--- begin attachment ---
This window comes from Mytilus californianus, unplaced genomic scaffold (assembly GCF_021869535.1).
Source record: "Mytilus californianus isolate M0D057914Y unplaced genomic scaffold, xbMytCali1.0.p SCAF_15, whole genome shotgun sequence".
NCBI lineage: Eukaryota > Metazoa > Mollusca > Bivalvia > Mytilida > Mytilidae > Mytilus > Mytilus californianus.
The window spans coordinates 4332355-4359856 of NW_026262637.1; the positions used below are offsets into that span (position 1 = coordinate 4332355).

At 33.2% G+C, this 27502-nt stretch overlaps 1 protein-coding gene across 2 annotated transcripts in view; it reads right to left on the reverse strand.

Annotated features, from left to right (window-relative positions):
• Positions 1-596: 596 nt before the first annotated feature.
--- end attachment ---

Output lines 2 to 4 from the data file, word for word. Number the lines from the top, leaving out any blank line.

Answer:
Source record: "Mytilus californianus isolate M0D057914Y unplaced genomic scaffold, xbMytCali1.0.p SCAF_15, whole genome shotgun sequence".
NCBI lineage: Eukaryota > Metazoa > Mollusca > Bivalvia > Mytilida > Mytilidae > Mytilus > Mytilus californianus.
The window spans coordinates 4332355-4359856 of NW_026262637.1; the positions used below are offsets into that span (position 1 = coordinate 4332355).